Where exactly did this idea come from? How did this whole project get started?
Justin Haythe (the writer) and I, we just sort of talked about what we wanted to do next and batting around a lot of ideas.
What was the concept you came in with? What made you decide this was what you definitely wanted to do next?
Well, there’s this book by Thomas Mann called The Magic Mountain that we’re both fans of, and that book deals with people in a sanitarium in the Alps, clutching on to their sickness like a badge before the outbreak of World War I. We wanted to explore this sense of denial and say, well, what if that was a genre? What if we splice that into a more decidedly goth — made it contemporary, made it gothic, and explored this idea of sickness as a form of absolution? If you have a note from doctor, then you’re not responsible. Because you’re not well. And a place where we put all these CEOs and who by their very nature of succeeding have crushed skulls to get ahead, have made tough decisions — they’re leaders of industry, and they end up at this place where the doctor says, we’ve all done terrible things but none of that matters because you’re not responsible, because you’re not well.
You know, it’s the great con, right? You know, you’re not well, but there’s a cure. So you’re going to be caught in that loop. Saying, I’m here, but there’s hope, right? So you’re bleeding out with an internal sense of, I’m getting better, I’m getting better, just a few more weeks, just a few more weeks. It’s lotus-eaters. Or it’s an opiate drip.
That denial, that sense of, there’s a wonderful place, you know? It’s a health spa. Who doesn’t like to put on a nice comfy robe and slip into a warm bath? But when you put a razor blade next to the bathtub, it changes the meaning completely. I think to pervert and corrupt that sort of tranquility, or to at least say, look, the thing about denial is, that inevitability keeps marching forward. The truth keeps marching on. And I think as a society, we live in a time where we are perhaps in denial. We understand history, we understand how the world works, and yet we’re sort of driving a car into a tree and we can’t turn the wheel. I think when the genre is elevated, it usually taps into some palpable feeling. Not as a social commentary, but just as a feeling. You take it home. Three days later, you’re still affected by that feeling in a subconscious way.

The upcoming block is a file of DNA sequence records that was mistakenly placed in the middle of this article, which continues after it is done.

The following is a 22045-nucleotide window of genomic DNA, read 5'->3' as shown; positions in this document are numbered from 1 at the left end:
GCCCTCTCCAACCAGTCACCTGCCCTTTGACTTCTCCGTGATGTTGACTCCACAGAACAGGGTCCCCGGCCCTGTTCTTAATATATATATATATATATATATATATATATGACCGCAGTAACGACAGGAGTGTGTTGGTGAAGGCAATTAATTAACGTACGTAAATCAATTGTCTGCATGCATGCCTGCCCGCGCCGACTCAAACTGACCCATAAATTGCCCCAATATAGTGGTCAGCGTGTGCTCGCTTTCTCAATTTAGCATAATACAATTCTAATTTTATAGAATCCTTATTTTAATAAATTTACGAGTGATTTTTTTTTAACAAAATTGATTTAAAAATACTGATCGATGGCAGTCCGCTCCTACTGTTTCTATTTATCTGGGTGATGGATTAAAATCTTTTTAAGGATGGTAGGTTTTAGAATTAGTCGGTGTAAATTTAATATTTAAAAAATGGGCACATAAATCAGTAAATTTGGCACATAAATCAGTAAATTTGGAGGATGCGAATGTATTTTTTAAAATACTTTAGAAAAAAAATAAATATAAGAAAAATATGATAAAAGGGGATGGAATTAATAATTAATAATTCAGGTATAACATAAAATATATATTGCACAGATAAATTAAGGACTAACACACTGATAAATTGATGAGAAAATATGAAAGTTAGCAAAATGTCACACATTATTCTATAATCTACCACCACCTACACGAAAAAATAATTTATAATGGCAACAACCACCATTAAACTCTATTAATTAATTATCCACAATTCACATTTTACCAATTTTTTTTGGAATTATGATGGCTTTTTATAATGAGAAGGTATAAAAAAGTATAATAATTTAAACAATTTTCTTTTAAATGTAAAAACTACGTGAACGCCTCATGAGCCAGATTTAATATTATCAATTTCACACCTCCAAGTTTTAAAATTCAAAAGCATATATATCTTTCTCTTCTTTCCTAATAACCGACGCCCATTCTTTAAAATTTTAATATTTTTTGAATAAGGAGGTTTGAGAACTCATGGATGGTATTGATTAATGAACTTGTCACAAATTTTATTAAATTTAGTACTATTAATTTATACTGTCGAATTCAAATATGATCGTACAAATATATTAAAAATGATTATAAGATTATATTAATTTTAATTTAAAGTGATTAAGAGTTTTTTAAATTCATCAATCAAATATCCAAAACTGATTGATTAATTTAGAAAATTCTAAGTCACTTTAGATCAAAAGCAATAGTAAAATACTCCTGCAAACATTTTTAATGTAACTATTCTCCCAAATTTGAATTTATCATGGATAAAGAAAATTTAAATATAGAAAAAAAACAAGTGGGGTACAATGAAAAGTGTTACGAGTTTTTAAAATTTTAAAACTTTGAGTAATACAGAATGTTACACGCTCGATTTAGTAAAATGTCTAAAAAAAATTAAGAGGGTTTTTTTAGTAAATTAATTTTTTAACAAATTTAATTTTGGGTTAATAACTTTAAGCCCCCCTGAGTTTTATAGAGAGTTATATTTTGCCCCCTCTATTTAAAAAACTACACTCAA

Well, yesterday we saw the first 35 minutes, and they’re kind of a slow burn.
Yeah, things were just starting to happen.
Right. And then they showed us the trailer, and it’s just like, what happened? Can you talk a little bit about what we can expect? Can you tease a little bit of what’s to come?
Yeah, I think we are slow-cooking the audience. We’re putting you on a stove and we’re turning up the heat. Can I tell you what’s to come… well, God, I really don’t want to do that.
I don’t want you to give away any spoilers and I understand why you wouldn’t want to. But what can we expect?
I think we’ve set out to… Next time you take a steam or get a massage, I hope you have second thoughts.